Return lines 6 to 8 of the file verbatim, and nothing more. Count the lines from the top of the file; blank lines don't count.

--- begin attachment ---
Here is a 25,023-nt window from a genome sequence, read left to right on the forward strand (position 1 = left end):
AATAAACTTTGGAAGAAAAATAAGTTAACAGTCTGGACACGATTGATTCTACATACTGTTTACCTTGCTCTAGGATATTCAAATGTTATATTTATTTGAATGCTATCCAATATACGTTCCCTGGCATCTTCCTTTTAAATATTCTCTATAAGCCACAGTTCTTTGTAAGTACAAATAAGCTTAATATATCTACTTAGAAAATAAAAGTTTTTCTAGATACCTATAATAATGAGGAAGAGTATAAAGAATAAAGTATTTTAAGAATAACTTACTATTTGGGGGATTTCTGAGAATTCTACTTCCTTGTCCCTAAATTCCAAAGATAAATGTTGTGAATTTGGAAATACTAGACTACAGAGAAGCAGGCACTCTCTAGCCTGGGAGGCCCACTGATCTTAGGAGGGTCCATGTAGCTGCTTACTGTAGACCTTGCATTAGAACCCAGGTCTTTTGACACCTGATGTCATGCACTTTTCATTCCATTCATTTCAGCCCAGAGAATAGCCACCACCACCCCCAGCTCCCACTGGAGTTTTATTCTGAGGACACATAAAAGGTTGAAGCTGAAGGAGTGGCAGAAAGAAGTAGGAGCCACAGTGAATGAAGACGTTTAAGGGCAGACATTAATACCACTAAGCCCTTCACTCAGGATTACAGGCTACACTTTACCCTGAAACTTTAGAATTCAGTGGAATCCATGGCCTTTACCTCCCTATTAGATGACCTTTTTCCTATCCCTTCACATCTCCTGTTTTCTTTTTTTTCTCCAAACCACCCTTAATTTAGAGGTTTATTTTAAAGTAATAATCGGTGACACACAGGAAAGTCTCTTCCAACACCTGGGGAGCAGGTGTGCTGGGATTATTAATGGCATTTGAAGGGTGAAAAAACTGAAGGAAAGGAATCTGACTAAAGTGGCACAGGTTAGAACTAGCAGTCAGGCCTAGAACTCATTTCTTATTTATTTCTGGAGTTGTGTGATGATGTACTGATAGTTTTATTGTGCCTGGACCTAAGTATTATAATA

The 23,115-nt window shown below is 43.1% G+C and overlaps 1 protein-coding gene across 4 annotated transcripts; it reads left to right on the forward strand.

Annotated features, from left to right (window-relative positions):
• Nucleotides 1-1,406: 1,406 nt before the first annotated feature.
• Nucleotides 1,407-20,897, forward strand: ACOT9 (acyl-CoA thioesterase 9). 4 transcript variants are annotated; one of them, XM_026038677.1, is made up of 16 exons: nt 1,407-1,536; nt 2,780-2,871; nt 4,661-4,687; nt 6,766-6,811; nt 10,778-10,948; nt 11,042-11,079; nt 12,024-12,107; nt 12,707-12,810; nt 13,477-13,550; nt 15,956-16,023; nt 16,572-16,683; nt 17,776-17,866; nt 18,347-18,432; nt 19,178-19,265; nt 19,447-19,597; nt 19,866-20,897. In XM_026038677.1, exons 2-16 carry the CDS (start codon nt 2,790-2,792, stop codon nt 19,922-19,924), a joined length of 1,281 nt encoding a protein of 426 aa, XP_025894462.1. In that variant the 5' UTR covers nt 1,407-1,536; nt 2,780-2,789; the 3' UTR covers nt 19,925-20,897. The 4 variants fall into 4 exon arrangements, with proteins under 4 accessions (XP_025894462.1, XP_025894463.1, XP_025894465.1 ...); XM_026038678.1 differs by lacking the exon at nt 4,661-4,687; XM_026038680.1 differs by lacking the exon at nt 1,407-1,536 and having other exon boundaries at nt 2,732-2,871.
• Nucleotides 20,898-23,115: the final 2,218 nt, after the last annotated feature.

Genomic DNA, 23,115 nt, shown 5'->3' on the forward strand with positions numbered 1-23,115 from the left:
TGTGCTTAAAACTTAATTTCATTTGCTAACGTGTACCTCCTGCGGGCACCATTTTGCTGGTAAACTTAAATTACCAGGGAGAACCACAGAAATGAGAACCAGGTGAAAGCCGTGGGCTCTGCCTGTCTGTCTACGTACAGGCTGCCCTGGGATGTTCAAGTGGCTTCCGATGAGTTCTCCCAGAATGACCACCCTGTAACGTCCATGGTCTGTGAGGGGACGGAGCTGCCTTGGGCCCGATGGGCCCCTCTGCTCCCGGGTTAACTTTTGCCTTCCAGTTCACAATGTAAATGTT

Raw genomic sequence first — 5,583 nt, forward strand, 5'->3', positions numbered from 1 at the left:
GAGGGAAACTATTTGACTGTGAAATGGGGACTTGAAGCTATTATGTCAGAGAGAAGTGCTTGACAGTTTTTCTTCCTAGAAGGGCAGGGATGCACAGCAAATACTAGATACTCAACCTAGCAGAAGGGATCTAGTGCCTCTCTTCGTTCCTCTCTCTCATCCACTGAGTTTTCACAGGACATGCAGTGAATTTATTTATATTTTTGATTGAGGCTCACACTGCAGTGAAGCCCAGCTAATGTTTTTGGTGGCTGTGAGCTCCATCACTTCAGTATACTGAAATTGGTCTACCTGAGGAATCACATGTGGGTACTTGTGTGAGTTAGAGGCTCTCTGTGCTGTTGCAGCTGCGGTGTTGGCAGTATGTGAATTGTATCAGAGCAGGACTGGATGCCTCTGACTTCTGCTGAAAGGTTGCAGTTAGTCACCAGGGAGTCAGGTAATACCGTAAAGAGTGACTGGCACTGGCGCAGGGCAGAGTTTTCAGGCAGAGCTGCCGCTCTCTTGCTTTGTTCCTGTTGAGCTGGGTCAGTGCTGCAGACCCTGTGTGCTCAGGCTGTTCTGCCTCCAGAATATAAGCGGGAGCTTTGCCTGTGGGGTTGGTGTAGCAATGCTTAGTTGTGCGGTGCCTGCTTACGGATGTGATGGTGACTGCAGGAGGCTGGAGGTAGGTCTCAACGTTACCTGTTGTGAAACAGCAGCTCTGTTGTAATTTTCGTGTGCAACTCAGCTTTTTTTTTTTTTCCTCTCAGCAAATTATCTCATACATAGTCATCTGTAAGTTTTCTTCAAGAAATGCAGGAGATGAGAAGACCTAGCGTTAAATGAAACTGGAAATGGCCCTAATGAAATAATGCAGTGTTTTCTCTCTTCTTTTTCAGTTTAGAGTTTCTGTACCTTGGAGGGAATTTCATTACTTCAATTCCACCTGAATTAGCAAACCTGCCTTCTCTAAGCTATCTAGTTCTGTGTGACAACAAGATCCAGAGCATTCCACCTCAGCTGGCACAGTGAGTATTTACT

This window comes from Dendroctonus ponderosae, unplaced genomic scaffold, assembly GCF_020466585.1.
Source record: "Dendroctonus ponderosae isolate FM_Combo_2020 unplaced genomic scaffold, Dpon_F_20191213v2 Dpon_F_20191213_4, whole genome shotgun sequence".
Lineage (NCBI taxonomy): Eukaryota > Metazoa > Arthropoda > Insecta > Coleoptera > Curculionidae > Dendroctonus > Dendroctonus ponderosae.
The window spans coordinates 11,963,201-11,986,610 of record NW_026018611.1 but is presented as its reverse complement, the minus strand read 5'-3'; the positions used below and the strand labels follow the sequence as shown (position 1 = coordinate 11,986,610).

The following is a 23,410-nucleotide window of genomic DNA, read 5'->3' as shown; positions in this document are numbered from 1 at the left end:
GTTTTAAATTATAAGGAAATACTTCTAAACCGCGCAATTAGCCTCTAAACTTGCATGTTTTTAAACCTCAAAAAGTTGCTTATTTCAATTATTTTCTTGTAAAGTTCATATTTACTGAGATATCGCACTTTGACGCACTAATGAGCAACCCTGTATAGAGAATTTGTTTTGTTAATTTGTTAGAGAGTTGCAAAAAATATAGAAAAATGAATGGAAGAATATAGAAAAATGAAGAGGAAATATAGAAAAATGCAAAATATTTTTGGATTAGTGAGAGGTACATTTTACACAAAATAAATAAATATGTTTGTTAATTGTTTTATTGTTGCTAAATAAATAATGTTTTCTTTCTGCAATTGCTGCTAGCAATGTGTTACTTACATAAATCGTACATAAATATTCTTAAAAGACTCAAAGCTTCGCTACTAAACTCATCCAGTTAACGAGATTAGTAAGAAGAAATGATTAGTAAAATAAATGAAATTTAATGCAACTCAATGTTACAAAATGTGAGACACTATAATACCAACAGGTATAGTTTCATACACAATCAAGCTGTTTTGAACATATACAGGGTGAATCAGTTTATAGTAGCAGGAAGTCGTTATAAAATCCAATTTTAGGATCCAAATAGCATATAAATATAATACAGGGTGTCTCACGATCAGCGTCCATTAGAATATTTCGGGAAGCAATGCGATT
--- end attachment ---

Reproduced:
• Nucleotides 1,407-20,897, forward strand: ACOT9 (acyl-CoA thioesterase 9). 4 transcript variants are annotated; one of them, XM_026038677.1, is made up of 16 exons: nt 1,407-1,536; nt 2,780-2,871; nt 4,661-4,687; nt 6,766-6,811; nt 10,778-10,948; nt 11,042-11,079; nt 12,024-12,107; nt 12,707-12,810; nt 13,477-13,550; nt 15,956-16,023; nt 16,572-16,683; nt 17,776-17,866; nt 18,347-18,432; nt 19,178-19,265; nt 19,447-19,597; nt 19,866-20,897. In XM_026038677.1, exons 2-16 carry the CDS (start codon nt 2,790-2,792, stop codon nt 19,922-19,924), a joined length of 1,281 nt encoding a protein of 426 aa, XP_025894462.1. In that variant the 5' UTR covers nt 1,407-1,536; nt 2,780-2,789; the 3' UTR covers nt 19,925-20,897. The 4 variants fall into 4 exon arrangements, with proteins under 4 accessions (XP_025894462.1, XP_025894463.1, XP_025894465.1 ...); XM_026038678.1 differs by lacking the exon at nt 4,661-4,687; XM_026038680.1 differs by lacking the exon at nt 1,407-1,536 and having other exon boundaries at nt 2,732-2,871.
• Nucleotides 20,898-23,115: the final 2,218 nt, after the last annotated feature.

Genomic DNA, 23,115 nt, shown 5'->3' on the forward strand with positions numbered 1-23,115 from the left: